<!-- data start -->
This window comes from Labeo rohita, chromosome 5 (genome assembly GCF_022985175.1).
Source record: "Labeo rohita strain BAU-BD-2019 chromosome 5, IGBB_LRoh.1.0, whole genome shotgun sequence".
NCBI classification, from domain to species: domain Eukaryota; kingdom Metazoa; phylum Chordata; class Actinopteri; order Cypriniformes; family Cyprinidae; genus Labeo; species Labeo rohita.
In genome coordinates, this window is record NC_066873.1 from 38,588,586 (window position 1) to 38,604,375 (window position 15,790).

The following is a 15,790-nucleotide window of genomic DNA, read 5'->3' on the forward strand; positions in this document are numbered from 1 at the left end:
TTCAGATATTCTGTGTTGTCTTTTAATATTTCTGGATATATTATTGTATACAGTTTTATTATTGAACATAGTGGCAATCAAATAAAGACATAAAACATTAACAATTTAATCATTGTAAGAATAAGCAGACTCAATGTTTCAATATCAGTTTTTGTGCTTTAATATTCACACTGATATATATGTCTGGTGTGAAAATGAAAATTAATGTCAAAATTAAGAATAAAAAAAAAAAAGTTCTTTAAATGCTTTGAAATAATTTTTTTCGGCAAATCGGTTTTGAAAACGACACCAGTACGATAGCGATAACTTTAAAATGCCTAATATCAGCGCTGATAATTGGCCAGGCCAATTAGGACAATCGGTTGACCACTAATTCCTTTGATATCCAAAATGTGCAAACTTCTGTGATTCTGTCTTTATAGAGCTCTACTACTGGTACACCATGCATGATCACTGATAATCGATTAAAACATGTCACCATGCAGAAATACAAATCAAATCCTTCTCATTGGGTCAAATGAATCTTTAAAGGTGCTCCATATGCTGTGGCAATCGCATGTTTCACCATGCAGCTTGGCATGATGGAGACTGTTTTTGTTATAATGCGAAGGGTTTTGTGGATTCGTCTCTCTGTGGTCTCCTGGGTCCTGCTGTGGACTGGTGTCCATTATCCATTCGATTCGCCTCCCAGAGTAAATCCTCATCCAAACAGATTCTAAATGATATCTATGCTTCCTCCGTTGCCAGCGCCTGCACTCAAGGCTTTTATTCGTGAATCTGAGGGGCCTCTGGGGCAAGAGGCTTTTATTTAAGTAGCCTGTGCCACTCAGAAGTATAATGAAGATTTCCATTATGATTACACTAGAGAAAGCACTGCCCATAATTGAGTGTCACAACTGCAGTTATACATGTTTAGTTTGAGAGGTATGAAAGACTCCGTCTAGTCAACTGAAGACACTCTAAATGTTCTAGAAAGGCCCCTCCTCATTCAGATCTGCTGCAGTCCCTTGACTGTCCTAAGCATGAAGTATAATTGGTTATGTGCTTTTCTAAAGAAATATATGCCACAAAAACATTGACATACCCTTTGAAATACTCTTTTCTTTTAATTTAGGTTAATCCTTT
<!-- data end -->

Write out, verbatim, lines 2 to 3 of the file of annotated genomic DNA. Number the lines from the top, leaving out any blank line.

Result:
Source record: "Labeo rohita strain BAU-BD-2019 chromosome 5, IGBB_LRoh.1.0, whole genome shotgun sequence".
NCBI classification, from domain to species: domain Eukaryota; kingdom Metazoa; phylum Chordata; class Actinopteri; order Cypriniformes; family Cyprinidae; genus Labeo; species Labeo rohita.